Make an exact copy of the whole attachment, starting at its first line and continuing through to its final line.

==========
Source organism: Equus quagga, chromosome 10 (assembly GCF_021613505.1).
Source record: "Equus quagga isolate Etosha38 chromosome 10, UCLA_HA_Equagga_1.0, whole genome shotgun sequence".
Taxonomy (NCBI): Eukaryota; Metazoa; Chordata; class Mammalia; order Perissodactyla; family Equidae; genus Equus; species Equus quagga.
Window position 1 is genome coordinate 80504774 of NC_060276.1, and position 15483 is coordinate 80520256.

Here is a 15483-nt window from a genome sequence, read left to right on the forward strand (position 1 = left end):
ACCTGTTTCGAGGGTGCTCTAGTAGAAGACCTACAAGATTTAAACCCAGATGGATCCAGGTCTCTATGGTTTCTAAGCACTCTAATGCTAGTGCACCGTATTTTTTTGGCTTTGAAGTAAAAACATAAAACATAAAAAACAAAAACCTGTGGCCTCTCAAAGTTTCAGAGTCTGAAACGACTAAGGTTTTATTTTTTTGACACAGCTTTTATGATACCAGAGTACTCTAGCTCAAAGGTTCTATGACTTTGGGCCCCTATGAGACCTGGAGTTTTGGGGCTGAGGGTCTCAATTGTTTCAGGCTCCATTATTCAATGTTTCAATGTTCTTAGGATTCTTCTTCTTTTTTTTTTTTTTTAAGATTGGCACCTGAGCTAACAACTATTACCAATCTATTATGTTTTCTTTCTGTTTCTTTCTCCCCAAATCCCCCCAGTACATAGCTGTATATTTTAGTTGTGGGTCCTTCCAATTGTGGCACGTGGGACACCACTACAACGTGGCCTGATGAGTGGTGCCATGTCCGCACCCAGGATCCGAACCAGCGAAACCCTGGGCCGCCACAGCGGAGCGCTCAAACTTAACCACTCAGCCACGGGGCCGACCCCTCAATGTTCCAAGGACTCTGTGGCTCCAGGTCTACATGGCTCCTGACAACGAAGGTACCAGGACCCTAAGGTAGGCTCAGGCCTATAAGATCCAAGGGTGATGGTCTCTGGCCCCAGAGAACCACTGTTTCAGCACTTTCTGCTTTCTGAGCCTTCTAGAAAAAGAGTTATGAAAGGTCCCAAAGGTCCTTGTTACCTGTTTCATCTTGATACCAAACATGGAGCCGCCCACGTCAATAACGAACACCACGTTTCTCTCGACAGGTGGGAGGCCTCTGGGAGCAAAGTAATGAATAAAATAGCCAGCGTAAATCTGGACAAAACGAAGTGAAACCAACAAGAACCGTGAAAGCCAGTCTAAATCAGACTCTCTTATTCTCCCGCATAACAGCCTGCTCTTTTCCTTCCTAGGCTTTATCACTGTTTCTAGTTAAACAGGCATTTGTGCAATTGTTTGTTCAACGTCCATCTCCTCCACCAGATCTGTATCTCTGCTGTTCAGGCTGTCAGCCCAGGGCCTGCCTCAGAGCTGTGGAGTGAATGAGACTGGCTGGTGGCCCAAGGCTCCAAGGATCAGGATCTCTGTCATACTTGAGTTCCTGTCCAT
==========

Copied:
Source organism: Equus quagga, chromosome 10 (assembly GCF_021613505.1).
Source record: "Equus quagga isolate Etosha38 chromosome 10, UCLA_HA_Equagga_1.0, whole genome shotgun sequence".
Taxonomy (NCBI): Eukaryota; Metazoa; Chordata; class Mammalia; order Perissodactyla; family Equidae; genus Equus; species Equus quagga.
Window position 1 is genome coordinate 80504774 of NC_060276.1, and position 15483 is coordinate 80520256.

Here is a 15483-nt window from a genome sequence, read left to right on the forward strand (position 1 = left end):
ACCTGTTTCGAGGGTGCTCTAGTAGAAGACCTACAAGATTTAAACCCAGATGGATCCAGGTCTCTATGGTTTCTAAGCACTCTAATGCTAGTGCACCGTATTTTTTTGGCTTTGAAGTAAAAACATAAAACATAAAAAACAAAAACCTGTGGCCTCTCAAAGTTTCAGAGTCTGAAACGACTAAGGTTTTATTTTTTTGACACAGCTTTTATGATACCAGAGTACTCTAGCTCAAAGGTTCTATGACTTTGGGCCCCTATGAGACCTGGAGTTTTGGGGCTGAGGGTCTCAATTGTTTCAGGCTCCATTATTCAATGTTTCAATGTTCTTAGGATTCTTCTTCTTTTTTTTTTTTTTTAAGATTGGCACCTGAGCTAACAACTATTACCAATCTATTATGTTTTCTTTCTGTTTCTTTCTCCCCAAATCCCCCCAGTACATAGCTGTATATTTTAGTTGTGGGTCCTTCCAATTGTGGCACGTGGGACACCACTACAACGTGGCCTGATGAGTGGTGCCATGTCCGCACCCAGGATCCGAACCAGCGAAACCCTGGGCCGCCACAGCGGAGCGCTCAAACTTAACCACTCAGCCACGGGGCCGACCCCTCAATGTTCCAAGGACTCTGTGGCTCCAGGTCTACATGGCTCCTGACAACGAAGGTACCAGGACCCTAAGGTAGGCTCAGGCCTATAAGATCCAAGGGTGATGGTCTCTGGCCCCAGAGAACCACTGTTTCAGCACTTTCTGCTTTCTGAGCCTTCTAGAAAAAGAGTTATGAAAGGTCCCAAAGGTCCTTGTTACCTGTTTCATCTTGATACCAAACATGGAGCCGCCCACGTCAATAACGAACACCACGTTTCTCTCGACAGGTGGGAGGCCTCTGGGAGCAAAGTAATGAATAAAATAGCCAGCGTAAATCTGGACAAAACGAAGTGAAACCAACAAGAACCGTGAAAGCCAGTCTAAATCAGACTCTCTTATTCTCCCGCATAACAGCCTGCTCTTTTCCTTCCTAGGCTTTATCACTGTTTCTAGTTAAACAGGCATTTGTGCAATTGTTTGTTCAACGTCCATCTCCTCCACCAGATCTGTATCTCTGCTGTTCAGGCTGTCAGCCCAGGGCCTGCCTCAGAGCTGTGGAGTGAATGAGACTGGCTGGTGGCCCAAGGCTCCAAGGATCAGGATCTCTGTCATACTTGAGTTCCTGTCCAT